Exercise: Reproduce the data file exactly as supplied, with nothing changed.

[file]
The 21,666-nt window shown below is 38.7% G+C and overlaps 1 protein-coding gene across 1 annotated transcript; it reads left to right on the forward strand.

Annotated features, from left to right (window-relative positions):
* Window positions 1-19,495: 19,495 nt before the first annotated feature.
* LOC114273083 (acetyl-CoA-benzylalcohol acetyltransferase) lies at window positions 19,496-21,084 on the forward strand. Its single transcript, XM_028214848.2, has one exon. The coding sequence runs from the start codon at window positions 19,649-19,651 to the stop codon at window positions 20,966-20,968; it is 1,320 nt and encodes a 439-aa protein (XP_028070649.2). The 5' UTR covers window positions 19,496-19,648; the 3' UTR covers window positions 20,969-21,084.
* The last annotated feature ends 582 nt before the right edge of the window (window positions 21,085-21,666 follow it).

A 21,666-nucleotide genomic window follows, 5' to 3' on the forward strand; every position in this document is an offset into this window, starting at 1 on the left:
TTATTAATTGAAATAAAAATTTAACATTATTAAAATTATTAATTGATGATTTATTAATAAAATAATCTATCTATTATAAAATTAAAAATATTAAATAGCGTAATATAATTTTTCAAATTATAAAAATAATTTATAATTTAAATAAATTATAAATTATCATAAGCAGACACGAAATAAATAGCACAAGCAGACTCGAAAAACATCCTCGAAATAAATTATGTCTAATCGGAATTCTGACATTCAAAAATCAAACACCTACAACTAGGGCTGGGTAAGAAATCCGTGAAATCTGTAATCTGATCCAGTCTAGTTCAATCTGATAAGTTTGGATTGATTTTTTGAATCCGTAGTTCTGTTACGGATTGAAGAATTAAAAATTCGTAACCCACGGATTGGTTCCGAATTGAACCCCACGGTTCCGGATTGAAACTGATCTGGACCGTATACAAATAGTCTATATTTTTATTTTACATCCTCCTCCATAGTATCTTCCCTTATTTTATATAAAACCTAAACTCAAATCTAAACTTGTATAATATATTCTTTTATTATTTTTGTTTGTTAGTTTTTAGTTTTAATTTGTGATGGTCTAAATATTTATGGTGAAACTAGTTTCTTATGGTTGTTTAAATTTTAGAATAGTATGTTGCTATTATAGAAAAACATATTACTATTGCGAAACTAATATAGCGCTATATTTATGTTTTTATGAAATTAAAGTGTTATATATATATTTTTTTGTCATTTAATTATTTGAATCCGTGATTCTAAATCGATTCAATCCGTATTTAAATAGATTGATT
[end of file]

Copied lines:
The 21,666-nt window shown below is 38.7% G+C and overlaps 1 protein-coding gene across 1 annotated transcript; it reads left to right on the forward strand.

Annotated features, from left to right (window-relative positions):
* Window positions 1-19,495: 19,495 nt before the first annotated feature.
* LOC114273083 (acetyl-CoA-benzylalcohol acetyltransferase) lies at window positions 19,496-21,084 on the forward strand. Its single transcript, XM_028214848.2, has one exon. The coding sequence runs from the start codon at window positions 19,649-19,651 to the stop codon at window positions 20,966-20,968; it is 1,320 nt and encodes a 439-aa protein (XP_028070649.2). The 5' UTR covers window positions 19,496-19,648; the 3' UTR covers window positions 20,969-21,084.
* The last annotated feature ends 582 nt before the right edge of the window (window positions 21,085-21,666 follow it).

A 21,666-nucleotide genomic window follows, 5' to 3' on the forward strand; every position in this document is an offset into this window, starting at 1 on the left:
TTATTAATTGAAATAAAAATTTAACATTATTAAAATTATTAATTGATGATTTATTAATAAAATAATCTATCTATTATAAAATTAAAAATATTAAATAGCGTAATATAATTTTTCAAATTATAAAAATAATTTATAATTTAAATAAATTATAAATTATCATAAGCAGACACGAAATAAATAGCACAAGCAGACTCGAAAAACATCCTCGAAATAAATTATGTCTAATCGGAATTCTGACATTCAAAAATCAAACACCTACAACTAGGGCTGGGTAAGAAATCCGTGAAATCTGTAATCTGATCCAGTCTAGTTCAATCTGATAAGTTTGGATTGATTTTTTGAATCCGTAGTTCTGTTACGGATTGAAGAATTAAAAATTCGTAACCCACGGATTGGTTCCGAATTGAACCCCACGGTTCCGGATTGAAACTGATCTGGACCGTATACAAATAGTCTATATTTTTATTTTACATCCTCCTCCATAGTATCTTCCCTTATTTTATATAAAACCTAAACTCAAATCTAAACTTGTATAATATATTCTTTTATTATTTTTGTTTGTTAGTTTTTAGTTTTAATTTGTGATGGTCTAAATATTTATGGTGAAACTAGTTTCTTATGGTTGTTTAAATTTTAGAATAGTATGTTGCTATTATAGAAAAACATATTACTATTGCGAAACTAATATAGCGCTATATTTATGTTTTTATGAAATTAAAGTGTTATATATATATTTTTTTGTCATTTAATTATTTGAATCCGTGATTCTAAATCGATTCAATCCGTATTTAAATAGATTGATT